I, um, wow—so, NPR reviewed the Craft Sequence.
I love seeing the developing mosaic of Gladstone’s world, the hard questions it asks at every turn, the uncertainty of its answers. These are books I long to talk about with people, so faceted and fierce are they, so dangerously aslant our own day-to-day grinds and so full of grace. Sharp, original, passionate — this series is everything I want urban fantasy to be.
I must have a gif around here somewhere for this. Maybe…
I mean, that’s sort of right, but it fails to capture the sort of…
But that’s a bit too, I don’t know, competent and controlled for what I’m feeling now. Though I suppose there’s always the traditional:
Also: time to post some con schedules! I’ll be at Readercon in just over a week (!!) and here’s what I’ll be doing!
Thursday July 10
9:00 PM G If Magic Has Always Been Real. Karen Burnham, Lila Garrott (leader), Max Gladstone, Romie Stott, Walt Williams. Regarding the challenges of “the world we know, but with magic!”, Monique Poirier wrote, “If magic has always been real, why did colonialism and genocide roll the way it did?… It couldn’t possibly be the world we know without all the painful, fucked up history. And what good is magic if it can’t have altered that?” Naomi Novik’s Temeraire books address this by keeping many elements of history familiar but dramatically changing others. In Charlaine Harris’s Southern Vampire Mysteries, paranormal entities have always been there, but they hid from ordinary humans for safety and therefore lacked the ability to influence the course of history. How do other authors of historical fantasy and urban fantasy balance the inherently world-changing nature of magic with the desire to layer it on top of the world we have?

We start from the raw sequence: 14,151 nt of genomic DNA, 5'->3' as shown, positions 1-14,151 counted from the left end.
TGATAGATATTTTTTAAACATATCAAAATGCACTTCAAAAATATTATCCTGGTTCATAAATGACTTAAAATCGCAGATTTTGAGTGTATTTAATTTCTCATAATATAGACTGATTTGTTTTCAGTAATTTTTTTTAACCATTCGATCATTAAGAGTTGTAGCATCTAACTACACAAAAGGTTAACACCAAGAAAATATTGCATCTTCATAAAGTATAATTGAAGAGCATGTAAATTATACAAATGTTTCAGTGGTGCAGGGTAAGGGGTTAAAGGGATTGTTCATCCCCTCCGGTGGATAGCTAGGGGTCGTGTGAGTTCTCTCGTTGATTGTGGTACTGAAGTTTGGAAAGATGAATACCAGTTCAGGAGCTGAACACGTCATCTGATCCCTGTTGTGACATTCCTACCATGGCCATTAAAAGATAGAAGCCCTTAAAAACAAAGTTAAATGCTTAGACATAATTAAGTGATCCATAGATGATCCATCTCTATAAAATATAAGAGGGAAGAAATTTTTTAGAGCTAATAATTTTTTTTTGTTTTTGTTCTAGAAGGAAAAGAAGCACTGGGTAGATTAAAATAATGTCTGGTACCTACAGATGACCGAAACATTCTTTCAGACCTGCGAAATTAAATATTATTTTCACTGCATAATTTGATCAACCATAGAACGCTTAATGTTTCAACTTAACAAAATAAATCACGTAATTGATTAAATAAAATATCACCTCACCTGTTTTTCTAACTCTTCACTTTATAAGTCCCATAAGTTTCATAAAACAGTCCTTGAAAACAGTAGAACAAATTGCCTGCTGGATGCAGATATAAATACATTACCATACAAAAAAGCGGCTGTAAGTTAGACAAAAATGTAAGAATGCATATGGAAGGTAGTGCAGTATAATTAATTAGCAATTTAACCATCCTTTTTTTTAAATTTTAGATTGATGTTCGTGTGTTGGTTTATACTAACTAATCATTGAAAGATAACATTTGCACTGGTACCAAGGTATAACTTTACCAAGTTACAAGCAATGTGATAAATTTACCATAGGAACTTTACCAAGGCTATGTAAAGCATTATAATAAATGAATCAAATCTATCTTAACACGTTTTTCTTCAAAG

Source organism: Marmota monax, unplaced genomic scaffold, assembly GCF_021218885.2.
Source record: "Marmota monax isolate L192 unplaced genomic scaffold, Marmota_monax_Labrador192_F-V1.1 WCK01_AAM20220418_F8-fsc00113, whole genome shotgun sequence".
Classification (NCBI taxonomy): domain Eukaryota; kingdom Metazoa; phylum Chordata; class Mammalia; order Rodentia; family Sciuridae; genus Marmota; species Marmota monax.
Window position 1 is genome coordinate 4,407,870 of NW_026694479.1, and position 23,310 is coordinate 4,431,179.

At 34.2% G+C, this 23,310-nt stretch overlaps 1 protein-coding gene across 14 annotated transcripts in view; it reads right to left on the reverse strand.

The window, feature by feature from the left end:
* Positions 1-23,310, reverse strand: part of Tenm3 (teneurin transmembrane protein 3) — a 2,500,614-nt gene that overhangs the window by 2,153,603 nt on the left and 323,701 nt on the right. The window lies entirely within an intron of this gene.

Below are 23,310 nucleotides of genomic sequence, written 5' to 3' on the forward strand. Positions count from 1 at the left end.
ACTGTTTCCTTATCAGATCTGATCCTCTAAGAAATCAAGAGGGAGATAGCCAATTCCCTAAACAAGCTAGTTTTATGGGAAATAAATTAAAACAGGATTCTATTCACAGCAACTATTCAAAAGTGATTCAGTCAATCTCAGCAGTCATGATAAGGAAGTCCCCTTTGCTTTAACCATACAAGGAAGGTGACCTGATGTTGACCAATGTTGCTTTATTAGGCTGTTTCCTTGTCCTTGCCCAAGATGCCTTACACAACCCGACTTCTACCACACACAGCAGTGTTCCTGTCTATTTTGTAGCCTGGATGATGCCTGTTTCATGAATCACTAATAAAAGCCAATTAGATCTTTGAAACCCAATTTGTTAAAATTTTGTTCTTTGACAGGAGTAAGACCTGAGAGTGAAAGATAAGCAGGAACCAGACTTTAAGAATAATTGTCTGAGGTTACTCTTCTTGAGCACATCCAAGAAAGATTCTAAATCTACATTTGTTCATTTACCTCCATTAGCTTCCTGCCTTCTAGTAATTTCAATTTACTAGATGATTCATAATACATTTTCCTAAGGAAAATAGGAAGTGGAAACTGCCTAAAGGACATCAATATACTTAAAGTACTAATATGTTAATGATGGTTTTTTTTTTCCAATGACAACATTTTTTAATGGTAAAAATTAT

Friday July 11
11:00 AM ENL When Toxic Masculinity Is the Villain. Erik Amundsen, Max Gladstone, Josh Jasper (leader), Daniel José Older. In the “New Visions of Masculinity” panel at Readercon 25, we discussed the characters in Supernatural dying repeatedly because of toxic masculinity. Fighting demons is clearly easier than fighting the cultural narrative of men as arrogant, emotionally repressed aggressors who refuse to accept advice or reconsider poor decisions. What would it look like if a male character became aware of that narrative and decided to take a stand against it? Instead of toxic masculinity traits being used to generate repetitive conflict, how can authors build the tension between what the culture wants a man to be and who he wants himself to be?